The subject of religion is fraught with emotion. People become incensed if you do not agree with their way of thinking or if you ridicule their particular beliefs. No one wants to have their faith denigrated, but it is legitimate to point out how much more religious communities around the world could be doing to combat extreme poverty. Each year billions of dollars flow into churches and ministries that could be used to save the lives of those who are at risk. The leadership within each denomination must make responsible decisions regarding how to best allocate those funds.

What is a more important use for that money than to save human lives? Is it more important to buy a church bus to take “fun trips” to Branson? Is it more important to remodel the church kitchen so that bigger dinners can be served to obese middle class worshippers while 18,000 children die from hunger related causes each day? Is it more important to invest in the latest expensive technology to expand your outreach to potential members who enjoy a standard of living that is the envy of the world, while one out of every six humans on earth struggle to survive in abject poverty?

Too often religion becomes a series of rituals instead of a compassionate way of life. Maybe we should focus less on holy water and more on providing safe drinking water for humanity. Perhaps as we take communion and eat the bread that represents the body of Christ we could consider those who are literally starving to death without bread to eat. Religion has always employed guilt in order to sway individuals into accepting their particular set of beliefs, so why is there no guilt felt over the 10,950,000 extreme poverty deaths each year? Is there nothing to feel guilty about as we sit in beautiful stained glass, climate controlled sanctuaries with overflowing collection plates while each year millions of children die in the dirt covered in flies?

Throughout history religious faith has had a profound effect on cultures and societies. Sometimes the results have been positive and at others times they have been quite negative. However, in today’s modern world, the religious community has an unprecedented opportunity to be a driving force for change that can literally mean the difference between life and death for those trapped in poverty. It is not enough to just offer words of hope or encouragement. Dying people need more than just dogma and philosophy. They must have nutritious food and safe water. They require medical care including vaccines. They need proper sanitation and shelter. They deserve real solutions to life threatening problems.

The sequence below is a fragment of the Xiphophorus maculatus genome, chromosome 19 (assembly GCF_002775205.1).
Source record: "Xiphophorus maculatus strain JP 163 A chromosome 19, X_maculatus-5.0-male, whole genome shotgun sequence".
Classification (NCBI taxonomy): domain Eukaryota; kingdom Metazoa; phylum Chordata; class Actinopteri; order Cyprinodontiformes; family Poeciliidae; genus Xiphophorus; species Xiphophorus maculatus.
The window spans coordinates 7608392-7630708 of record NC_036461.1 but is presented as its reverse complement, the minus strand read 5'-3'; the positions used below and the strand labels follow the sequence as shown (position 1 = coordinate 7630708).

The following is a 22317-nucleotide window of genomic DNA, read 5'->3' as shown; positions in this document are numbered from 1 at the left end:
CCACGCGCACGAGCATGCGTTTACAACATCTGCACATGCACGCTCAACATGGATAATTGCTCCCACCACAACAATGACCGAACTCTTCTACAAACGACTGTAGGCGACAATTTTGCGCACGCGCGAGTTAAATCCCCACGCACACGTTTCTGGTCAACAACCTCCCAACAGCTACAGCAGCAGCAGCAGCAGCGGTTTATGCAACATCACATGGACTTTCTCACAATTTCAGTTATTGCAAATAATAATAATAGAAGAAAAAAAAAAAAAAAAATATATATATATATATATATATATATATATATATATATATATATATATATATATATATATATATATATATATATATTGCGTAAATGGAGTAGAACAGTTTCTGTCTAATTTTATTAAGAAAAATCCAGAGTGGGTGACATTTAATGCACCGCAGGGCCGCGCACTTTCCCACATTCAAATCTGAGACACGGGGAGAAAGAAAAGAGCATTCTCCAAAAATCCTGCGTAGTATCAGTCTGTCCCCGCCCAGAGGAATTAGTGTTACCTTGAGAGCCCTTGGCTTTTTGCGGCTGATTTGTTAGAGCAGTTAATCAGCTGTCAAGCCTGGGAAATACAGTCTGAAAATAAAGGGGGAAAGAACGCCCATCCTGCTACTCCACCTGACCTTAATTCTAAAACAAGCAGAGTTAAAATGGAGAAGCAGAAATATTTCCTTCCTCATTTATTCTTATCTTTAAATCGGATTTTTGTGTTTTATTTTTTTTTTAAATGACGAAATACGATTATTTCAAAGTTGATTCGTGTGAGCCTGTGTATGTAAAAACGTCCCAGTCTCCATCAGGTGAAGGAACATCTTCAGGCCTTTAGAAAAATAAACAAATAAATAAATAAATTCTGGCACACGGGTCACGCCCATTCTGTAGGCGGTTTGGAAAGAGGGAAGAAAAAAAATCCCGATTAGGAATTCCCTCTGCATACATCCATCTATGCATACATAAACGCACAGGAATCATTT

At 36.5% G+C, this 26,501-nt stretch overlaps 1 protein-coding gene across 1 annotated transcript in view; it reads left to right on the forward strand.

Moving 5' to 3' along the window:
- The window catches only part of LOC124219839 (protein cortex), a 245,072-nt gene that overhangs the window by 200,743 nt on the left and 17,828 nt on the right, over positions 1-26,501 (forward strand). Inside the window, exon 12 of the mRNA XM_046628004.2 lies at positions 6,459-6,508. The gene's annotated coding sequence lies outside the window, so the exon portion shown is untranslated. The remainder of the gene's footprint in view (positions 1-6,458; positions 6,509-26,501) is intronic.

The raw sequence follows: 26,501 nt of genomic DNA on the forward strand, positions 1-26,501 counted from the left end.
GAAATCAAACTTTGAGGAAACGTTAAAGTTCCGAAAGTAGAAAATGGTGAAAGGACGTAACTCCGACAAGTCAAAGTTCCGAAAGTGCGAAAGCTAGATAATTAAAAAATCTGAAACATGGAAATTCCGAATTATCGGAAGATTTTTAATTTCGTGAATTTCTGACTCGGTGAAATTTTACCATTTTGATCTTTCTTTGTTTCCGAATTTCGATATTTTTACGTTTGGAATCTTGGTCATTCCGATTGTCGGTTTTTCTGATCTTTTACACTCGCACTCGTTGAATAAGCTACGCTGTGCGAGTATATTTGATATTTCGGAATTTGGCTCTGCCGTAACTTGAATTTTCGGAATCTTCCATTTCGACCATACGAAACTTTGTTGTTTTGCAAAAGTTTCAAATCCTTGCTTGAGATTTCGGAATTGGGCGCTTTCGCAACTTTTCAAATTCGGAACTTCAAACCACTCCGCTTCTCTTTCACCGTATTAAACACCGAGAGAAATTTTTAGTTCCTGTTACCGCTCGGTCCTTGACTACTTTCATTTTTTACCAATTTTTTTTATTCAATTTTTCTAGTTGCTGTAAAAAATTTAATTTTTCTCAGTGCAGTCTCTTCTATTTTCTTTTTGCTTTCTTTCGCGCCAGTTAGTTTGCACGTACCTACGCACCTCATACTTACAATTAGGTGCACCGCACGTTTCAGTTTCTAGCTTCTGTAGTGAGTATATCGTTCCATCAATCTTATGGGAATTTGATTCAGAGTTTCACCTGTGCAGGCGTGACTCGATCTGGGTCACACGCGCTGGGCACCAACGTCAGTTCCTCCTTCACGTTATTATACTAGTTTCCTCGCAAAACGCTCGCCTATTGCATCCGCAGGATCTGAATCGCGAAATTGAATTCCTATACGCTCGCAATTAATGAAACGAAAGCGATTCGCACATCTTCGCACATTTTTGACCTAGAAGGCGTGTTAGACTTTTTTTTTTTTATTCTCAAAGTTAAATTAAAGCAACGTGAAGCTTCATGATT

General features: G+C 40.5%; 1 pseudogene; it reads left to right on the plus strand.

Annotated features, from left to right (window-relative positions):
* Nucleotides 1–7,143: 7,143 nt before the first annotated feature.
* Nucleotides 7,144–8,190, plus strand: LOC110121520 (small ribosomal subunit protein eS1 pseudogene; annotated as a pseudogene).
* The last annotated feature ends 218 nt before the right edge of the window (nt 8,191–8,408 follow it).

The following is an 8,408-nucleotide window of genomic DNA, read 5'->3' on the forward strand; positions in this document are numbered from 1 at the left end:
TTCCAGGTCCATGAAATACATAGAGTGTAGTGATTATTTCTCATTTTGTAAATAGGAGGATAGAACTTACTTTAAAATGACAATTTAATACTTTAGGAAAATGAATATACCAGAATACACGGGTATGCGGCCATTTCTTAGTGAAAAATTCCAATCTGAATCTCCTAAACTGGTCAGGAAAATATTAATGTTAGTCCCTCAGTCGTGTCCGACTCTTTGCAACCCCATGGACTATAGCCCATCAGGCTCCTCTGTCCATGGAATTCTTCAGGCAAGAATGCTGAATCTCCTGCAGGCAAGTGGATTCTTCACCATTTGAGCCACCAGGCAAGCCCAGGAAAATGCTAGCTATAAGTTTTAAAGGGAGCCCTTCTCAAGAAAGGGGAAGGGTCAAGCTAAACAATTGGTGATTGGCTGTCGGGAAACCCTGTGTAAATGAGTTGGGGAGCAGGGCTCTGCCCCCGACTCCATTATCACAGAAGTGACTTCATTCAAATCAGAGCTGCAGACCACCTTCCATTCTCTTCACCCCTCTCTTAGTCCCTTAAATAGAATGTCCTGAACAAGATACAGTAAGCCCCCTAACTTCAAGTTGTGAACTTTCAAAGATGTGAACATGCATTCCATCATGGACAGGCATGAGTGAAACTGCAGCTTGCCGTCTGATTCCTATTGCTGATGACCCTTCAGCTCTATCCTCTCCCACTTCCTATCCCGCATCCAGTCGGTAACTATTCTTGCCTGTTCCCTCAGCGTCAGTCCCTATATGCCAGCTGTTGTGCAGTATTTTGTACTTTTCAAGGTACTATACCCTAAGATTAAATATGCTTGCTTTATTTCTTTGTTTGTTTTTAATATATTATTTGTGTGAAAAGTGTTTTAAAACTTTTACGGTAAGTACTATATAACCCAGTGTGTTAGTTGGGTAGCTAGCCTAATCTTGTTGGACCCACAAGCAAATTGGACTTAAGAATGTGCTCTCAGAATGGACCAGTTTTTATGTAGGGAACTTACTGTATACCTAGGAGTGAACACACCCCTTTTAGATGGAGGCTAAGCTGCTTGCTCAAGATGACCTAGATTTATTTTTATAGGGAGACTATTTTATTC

There is enormous power generated when like-minded people come together for a common cause and preventing the needless deaths of innocent children is certainly deserving of such an effort. The world’s religions must be at the forefront in the battle to improve the lives of the poorest one billion people on earth. Religion has the money and the manpower to dramatically change the lives of millions of human beings who deserve the right to live with dignity, in peace and in good health.

If all religions would embrace the tenets and beliefs they share and focus less on their differences they could pull together and work in harmony for the good of those who desperately need their help. Too often theological beliefs break down along ethnic lines or by geographical regions with intolerance being the outcome. The major religions waste both time and money competing with each other. If even a small portion of that effort could be redirected towards actually helping people who are without hope it would be a tremendous benefit to humanity.

It cannot be denied that religion is a dominate influence in the world, but it must be understood that this authority can be used for good or bad. If the followers of a particular faith show sensitivity towards those who seem different from them, if they demonstrate concern for those who believe in ways that are difficult to understand, if they are still willing to reach out and help these fellow human beings than they are truly living their faith. They embody the essence of what religion should be about: LOVE. But if they are preoccupied with converting as many people as possible to their way of thinking without any regard for the suffering in those lives, if they are only focused on numbers and not on humanity, if they refuse to help those who do not agree with them, then they are compromising the effort to lift up those who are struggling to stay alive.

It is difficult to understand how someone who professes to believe in any of the world’s great religions can go about their lives and totally ignore the horrific suffering of a billion people. Where is the compassion? Where is the unselfishness? Where is the love? How can people claim to follow the teachings of their God, but still look the other way as millions die needlessly each year? Does their faith not implore them to take care of the sick and the needy? Does their faith not call them to action in order to relieve the suffering of their brothers and sisters? Does their faith not require them to save the life of a dying child?






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